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fast casual executive summit

wow bao, zoup, smokey bones leaders share tips on virtual kitchen strategy

fast casual leaders share insight on how and why their brands got into virtual business operations and tips on how to make it a successful strategy.

wow bao, zoup, smokey bones leaders share tips on virtual kitchen strategyphot courtesy of networld media group.

| by judy mottl — editor, &

the virtual kitchen, also known as a cloud, ghost or dark kitchen, are restaurants that don't have any dining area and are created to either help operations at a brand's traditional restaurant or as a channel for delivery and take-out only.

it's a strategy many restaurants turned to in the past two years due to the pandemic impact — restaurants being forced to close and then reopened as takeout only given pandemic conditions.

as there is no dining area the costs of a virtual kitchen are much less than opening another restaurant, and the room provided can be used just for food prep and creation. it can also be shared with another restaurant brand which then also reduces costs even further.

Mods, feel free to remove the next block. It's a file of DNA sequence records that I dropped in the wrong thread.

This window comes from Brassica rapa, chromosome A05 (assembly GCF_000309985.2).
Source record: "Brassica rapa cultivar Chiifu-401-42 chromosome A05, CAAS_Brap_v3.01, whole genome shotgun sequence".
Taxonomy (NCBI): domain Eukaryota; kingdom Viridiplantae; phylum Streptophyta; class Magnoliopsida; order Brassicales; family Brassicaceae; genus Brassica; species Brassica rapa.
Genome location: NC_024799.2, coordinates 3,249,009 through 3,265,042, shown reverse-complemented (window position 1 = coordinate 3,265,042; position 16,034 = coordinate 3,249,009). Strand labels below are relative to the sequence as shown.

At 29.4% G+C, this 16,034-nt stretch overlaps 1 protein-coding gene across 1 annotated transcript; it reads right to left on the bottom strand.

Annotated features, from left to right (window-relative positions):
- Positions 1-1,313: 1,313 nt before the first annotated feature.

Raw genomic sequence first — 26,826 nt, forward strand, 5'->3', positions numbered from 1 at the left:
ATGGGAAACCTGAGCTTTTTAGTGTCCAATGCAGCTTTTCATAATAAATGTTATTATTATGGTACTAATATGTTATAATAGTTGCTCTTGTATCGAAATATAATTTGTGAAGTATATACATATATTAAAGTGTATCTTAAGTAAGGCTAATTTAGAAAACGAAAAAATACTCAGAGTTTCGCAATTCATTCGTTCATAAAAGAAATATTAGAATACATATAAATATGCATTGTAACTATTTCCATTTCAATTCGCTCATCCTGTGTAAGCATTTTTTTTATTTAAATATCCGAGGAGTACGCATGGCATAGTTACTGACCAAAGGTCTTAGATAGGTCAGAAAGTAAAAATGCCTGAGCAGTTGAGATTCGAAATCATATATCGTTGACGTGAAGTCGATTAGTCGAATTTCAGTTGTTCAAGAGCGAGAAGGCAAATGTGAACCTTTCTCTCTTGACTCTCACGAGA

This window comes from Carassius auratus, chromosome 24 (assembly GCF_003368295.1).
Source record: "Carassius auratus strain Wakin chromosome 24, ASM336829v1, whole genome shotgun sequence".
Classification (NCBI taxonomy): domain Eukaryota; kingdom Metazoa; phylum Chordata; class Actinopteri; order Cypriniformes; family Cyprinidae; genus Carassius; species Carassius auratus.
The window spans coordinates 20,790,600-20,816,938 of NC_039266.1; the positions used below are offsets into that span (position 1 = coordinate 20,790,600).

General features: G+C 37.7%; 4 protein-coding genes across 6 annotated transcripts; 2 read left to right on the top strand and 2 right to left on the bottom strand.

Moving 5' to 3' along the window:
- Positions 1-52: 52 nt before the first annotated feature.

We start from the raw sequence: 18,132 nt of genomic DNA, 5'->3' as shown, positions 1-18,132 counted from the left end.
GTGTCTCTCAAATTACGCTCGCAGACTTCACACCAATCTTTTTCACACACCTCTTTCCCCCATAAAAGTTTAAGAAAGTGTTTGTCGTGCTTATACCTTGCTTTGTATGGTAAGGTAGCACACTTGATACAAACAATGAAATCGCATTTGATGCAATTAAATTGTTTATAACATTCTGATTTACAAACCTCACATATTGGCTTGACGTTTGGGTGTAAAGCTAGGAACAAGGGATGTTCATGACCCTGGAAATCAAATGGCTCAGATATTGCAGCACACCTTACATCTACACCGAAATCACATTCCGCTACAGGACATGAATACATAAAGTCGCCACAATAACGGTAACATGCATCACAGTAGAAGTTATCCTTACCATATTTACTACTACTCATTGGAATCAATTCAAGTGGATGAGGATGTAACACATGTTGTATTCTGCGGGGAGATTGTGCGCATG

in addition, they can be used to launch a new concept without all the heavy costs of a true restaurant.

but that doesn't mean it's easy to go the virtual kitchen route. there are hurdles and challenges, internally and externally, from everything such as finding the right space and hiring staff.

today more restaurants are succeeding at making it viable and financially rewarding. three of those brands shared their experiences during the recent fast casual executive summit, held by networld media group in charlotte, north carolina. it is one of several leading industry conferences run by networld media group, based in louisville, kentucky.

the brands participated in a panel talk sponsored by alto-shaam and moderated by jonathan schroeder, director of national accounts for alto-shaam. the speakers included wow bao ceo geoff alexander, smokey bones ceo james o'reilly and zoup! eatery president and coo jason valentine.

getting the virtual business started

wow bao has 300-plus grocery stores selling its food and one of its most recent ventures is a dark kitchen space serving as a conduit to selling its products through distribution to other restaurants, which in turn sell it out their back door via third-party delivery.